item7 AlanCrottypic3
item7 Patagonia, item7
item7
AlanCrottypic3 Home page Central of Chubut FCS to Neuquén FCE broad gauge EFE broad gauge Chiloe Island FCE 75cm gauge AlanCrottypic3
Estancia railways Coal  railways Ushuaia old & new The South Atlantic Salt railways Industrial lines Resources
AlanCrottypic3
item7

A change of gauge, and new destinations

Puerto Madryn in late 1922 must have been a busy place, for all the engines, stock, rails and sleepers for the new network were arriving by sea, to be stored on quickly-laid sidings. Seventy-five locomotives, 100 coaches, and 750 or more wagons must have been an impressive sight - like Barry Docks for a British enthusiast, but all narrow gauge and all brand new! There exists a photo showing a line of new Henschel 2-8-2s all mounted on metre gauge wagons and hauled by metre gauge 2-6-0 No. 3 - on their way from point of erection to a storage siding in Trelew.

Crates of parts, wagons of sleepers, and Baldwin boilers dumped by the trackside; the scene at Puerto Madryn in 1922.

Pm75cmstuffarriving

New 75cm. gauge works
Work started immediately on the the branch to Rawson and Playa Union, being completed by November 1923. Construction then began on the new line westward. The new track used 35lb. rails (17.36kg. per m.) supplied by Thyssen in Germany. Sleepers were of wood at 1300 or 1500 per km.

A shipload of Famillereux wagons chassis (identifiable by the body upright pockets along the sides) are brought ashore on metre gauge flats.

 

PMwagonsunloaded

 

The stockpile builds up at Puerto Madryn. Visible are Henschel loco underframes supported on piles of sleepers, with rail stacks off to the right.

 

PMrailstacksetc

 

Laying wooden sleepers, probably west of Dolavon.

 

PM75cmtracklaying

 

Track being laid in a newly excavated shallow cutting.

 

PM75cmtracklaying2

 

At first sight the two single point blades look like a recipe for disaster if wrongly set. However the rod at an angle with a bob near the top is a clue. The two blades are linked together and to this rod which acts to hold the blades in whichever direction they are. The leading wheel of the train approaching a blade set against it will move the blade, which will tip the rod and its balance weight over to change the next blade to the correct position and hold it there.

 

PM75cmtracklaying3

 

A ballast train hauled by a Baldwin.

 

FCCC75construction20

Tracing the route using Google Earth
Readers who have the Google Earth program can right click (control-click on a Mac) on the following link:

FC Central del Chubut on Google Earth.zip

Save the file to your desktop and double-click to decompress it. Open the folder and drag the KMZ file onto Google Earth's Places palette. You will now find that you have placemarks for each of the main locations along the route, and four paths to enable you to 'fly through' the route as if in a helicopter. Select one of these and click on the start button to commence the flight.

FCCC Puerto Madryn a Dolavon A flight along the original route from Puerto Madryn to Trelew, and on along the extensions to Gaiman and Dolavon.

FCCC PM muelle to aerodrome branch From the muelle, through the town of Puerto Madryn and then south along the 4 km. branch to the aerodrome.

FCCC extension to Alto de las Plumas A flight westward along the 1920s trackbed from Dolavon to Alto de las Plumas, though it should be noted that the terminus has not yet been identified precisely in Google Earth.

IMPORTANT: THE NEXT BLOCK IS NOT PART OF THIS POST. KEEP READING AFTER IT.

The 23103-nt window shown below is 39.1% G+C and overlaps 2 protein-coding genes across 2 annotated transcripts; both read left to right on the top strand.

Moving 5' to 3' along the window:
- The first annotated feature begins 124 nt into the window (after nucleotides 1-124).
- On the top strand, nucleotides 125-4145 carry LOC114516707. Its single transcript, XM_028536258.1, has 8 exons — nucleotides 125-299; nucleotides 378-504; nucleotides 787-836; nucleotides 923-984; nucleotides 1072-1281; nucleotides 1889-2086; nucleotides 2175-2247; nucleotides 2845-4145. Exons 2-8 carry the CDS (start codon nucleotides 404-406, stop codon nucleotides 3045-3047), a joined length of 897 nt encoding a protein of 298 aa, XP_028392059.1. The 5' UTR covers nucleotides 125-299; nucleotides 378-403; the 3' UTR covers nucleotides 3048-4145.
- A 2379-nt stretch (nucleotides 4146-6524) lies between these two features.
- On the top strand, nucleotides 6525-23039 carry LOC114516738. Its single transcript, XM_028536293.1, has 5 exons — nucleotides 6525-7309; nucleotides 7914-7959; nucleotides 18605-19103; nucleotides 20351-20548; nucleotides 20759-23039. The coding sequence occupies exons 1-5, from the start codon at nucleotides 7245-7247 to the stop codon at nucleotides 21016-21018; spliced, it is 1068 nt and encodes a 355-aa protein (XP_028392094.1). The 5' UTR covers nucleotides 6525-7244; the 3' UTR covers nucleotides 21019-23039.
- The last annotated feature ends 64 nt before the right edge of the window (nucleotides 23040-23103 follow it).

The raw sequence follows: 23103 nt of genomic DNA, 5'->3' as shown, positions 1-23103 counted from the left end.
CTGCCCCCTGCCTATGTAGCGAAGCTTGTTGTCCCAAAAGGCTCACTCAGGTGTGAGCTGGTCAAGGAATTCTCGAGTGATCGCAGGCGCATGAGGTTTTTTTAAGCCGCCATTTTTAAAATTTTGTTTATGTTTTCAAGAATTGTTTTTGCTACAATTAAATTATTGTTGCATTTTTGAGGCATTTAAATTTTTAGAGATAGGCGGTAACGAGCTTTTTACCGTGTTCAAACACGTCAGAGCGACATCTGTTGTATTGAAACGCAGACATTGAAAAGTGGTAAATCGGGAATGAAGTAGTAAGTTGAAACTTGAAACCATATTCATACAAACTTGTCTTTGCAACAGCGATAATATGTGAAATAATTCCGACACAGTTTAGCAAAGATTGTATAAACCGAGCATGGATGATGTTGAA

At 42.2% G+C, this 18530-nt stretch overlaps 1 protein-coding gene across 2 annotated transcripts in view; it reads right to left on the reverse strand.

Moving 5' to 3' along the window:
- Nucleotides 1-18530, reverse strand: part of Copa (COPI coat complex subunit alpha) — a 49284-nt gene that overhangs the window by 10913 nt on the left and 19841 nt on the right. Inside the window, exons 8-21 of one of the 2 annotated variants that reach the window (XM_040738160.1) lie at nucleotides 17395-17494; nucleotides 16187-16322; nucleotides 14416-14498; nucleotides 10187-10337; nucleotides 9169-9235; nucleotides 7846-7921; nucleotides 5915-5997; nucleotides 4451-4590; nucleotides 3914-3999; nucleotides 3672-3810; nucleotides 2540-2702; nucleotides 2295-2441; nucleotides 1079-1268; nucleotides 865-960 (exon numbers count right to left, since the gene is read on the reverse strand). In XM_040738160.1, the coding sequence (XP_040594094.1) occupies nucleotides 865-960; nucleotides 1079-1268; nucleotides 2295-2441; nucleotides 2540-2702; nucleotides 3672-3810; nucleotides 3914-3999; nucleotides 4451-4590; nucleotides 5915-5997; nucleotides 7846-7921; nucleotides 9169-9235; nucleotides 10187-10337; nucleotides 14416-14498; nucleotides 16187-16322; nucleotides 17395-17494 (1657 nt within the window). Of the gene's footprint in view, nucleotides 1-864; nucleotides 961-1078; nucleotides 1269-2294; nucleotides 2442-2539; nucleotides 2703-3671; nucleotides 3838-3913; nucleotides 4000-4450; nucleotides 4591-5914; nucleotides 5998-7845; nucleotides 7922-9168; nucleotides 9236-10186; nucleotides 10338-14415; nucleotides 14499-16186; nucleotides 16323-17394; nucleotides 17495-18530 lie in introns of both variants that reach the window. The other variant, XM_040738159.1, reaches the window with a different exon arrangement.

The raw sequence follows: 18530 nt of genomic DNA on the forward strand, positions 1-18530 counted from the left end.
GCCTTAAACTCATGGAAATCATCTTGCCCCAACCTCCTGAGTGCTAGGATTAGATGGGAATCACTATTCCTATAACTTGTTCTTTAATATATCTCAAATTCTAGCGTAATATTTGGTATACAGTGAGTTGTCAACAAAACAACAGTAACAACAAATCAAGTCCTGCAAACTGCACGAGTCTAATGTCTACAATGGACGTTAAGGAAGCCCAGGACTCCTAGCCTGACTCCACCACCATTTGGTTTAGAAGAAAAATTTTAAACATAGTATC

FCCC extension to Rawson & Playa Unión The 1920s branch from Trelew through Rawson to the mouth of the Chubut river.

Generally the route is clearer without the overlying vector path being checked and visible, but with the appropriate station placemarks checked. Flights or 'tours' in this website are best done with the Google Earth touring preferences set to a camera tilt angle of about 60 degrees, and a camera range of about 300m.
 

The branch to Rawson & Playa Union
The FCCC itself had been thinking about a branch to Rawson since the early 1890s. The new operators wasted no time in getting started on its construction. The new line started 100 yards (metres) east of Trelew station, branching away eastward from the mainline to Puerto Madryn.

The track runs through Rawson close to the river and past the north end of the road bridge. The bridge continues to carry traffic to this day.

 

 

FCCC75atRawsonbridge

There were no major civil engineering feats, the whole line being on the level valley floor. Three unmanned halts ('apeaderos') were designated in the 19km. distance to Rawson, and there was another 6km. of track on to the terminus at Playa Union.

A simple passing loop and turning triangle comprised the layout at Rawson.

 

The station building at Rawson was fairly basic.

FCCC75Rawsonstation

The photo below was taken at Rawson station, possibly on the opening day, 17 November 1923. The cameraman was facing east. There are two trains both hauled by Baldwin 2-8-2s and both decorated with flags. The left hand one is on one of the two through lines whilst the right hand one stands on the turning triangle.

 

FCCC75FirsttrainsatRawson

 

It seems that the branch was sometimes worked by one of the two Henschel 0-6-0 tank engines (Nos. 19452 and 19453). The picture below shows one of these, again on some sort of special occasion. Note that whilst the tank wagon and bogie van are both 1922-built 75cm gauge stock, the passenger car is an old metre gauge 2nd class coach (No. 4) from 1886 converted by placing it on new 75cm. bogies.

 

FCCC75Specialtrainwithtankloco

 

On one occasion one of the 0-6-0Ts seems to have come to grief! The next two pictures show it 'in the dirt'. These photos are copies of those in Rawson museum and it seems likely that the accident was somewhere on the branch.

 

FCCC75Tanklocoderailment1

 

accident2

 

Another accident involved the overturning of one of the Baldwin 2-8-2s. There is no proof that this was on the Rawson line, but the original picture suggests that the left side of the track was flooded; The branch being largely on flat ground it seems quite likely that this was the location.